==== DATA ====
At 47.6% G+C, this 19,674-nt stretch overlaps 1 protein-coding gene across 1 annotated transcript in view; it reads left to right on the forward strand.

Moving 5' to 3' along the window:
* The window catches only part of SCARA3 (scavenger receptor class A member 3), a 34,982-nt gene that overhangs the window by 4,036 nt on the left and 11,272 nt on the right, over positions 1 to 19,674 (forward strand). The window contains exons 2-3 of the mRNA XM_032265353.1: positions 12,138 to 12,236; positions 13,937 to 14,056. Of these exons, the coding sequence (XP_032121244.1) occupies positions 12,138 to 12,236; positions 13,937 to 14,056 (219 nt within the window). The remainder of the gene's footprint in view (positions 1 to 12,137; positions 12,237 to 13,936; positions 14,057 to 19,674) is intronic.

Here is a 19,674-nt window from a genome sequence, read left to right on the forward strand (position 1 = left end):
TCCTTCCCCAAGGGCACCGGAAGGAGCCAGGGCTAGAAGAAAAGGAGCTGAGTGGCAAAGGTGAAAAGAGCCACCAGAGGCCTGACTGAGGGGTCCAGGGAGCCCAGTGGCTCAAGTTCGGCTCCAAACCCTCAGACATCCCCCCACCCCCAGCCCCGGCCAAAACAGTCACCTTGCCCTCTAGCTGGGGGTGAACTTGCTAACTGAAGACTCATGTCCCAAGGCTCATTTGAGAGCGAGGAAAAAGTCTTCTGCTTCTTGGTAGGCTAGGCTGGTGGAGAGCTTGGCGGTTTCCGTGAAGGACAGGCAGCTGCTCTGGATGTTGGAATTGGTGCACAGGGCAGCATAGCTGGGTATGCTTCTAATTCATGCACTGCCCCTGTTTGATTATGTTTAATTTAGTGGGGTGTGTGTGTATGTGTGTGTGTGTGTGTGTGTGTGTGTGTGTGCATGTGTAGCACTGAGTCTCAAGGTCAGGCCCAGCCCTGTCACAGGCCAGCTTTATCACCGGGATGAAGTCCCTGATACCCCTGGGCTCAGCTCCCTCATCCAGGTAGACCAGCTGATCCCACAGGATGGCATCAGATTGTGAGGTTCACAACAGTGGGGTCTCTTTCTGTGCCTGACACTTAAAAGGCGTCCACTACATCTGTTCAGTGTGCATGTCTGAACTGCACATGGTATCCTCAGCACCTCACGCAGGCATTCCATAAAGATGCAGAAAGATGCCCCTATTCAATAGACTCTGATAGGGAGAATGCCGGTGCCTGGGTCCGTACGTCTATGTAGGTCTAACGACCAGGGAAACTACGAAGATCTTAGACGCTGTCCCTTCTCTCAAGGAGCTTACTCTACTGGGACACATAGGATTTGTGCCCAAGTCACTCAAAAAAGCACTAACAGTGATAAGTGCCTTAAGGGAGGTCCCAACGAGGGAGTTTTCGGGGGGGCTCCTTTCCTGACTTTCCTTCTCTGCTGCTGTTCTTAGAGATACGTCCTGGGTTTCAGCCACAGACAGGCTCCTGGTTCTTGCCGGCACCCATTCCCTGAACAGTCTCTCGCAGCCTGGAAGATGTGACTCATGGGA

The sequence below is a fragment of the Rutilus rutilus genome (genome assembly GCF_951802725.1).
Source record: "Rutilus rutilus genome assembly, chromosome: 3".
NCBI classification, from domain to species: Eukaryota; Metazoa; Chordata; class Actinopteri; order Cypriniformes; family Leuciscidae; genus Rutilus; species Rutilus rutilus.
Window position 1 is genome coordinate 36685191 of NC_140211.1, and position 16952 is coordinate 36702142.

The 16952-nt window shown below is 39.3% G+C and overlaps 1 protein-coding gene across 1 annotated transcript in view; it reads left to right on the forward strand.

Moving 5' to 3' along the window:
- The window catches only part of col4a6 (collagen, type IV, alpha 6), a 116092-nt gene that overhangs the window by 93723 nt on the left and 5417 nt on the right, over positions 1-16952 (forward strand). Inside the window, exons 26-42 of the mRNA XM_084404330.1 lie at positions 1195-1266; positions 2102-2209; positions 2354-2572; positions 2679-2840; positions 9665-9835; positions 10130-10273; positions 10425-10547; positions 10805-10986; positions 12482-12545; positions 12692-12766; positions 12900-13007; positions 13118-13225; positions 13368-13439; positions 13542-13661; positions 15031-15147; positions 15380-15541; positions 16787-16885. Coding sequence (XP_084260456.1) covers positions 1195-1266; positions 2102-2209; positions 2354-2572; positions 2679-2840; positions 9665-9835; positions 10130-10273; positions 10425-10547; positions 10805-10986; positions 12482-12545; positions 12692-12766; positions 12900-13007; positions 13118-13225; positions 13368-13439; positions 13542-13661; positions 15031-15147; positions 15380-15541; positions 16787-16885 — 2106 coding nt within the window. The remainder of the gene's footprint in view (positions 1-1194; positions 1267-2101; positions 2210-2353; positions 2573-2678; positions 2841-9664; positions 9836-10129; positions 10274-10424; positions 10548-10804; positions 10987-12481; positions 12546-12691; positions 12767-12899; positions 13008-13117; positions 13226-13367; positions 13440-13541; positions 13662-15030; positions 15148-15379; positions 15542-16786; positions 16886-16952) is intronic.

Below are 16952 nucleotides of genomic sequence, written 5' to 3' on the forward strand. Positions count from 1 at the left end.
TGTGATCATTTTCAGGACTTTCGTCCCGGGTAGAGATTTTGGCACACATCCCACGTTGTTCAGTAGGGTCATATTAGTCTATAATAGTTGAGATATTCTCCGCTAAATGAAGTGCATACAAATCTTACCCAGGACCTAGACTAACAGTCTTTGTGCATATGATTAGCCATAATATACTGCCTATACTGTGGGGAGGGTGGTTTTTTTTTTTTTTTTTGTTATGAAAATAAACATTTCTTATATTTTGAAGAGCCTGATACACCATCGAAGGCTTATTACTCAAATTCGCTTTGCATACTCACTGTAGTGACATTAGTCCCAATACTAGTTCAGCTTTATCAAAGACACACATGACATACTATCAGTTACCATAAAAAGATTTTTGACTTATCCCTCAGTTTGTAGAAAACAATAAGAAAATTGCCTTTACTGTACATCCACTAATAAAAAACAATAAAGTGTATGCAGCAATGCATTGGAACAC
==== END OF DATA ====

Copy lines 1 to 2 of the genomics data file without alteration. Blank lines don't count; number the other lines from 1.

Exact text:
At 47.6% G+C, this 19,674-nt stretch overlaps 1 protein-coding gene across 1 annotated transcript in view; it reads left to right on the forward strand.

Moving 5' to 3' along the window: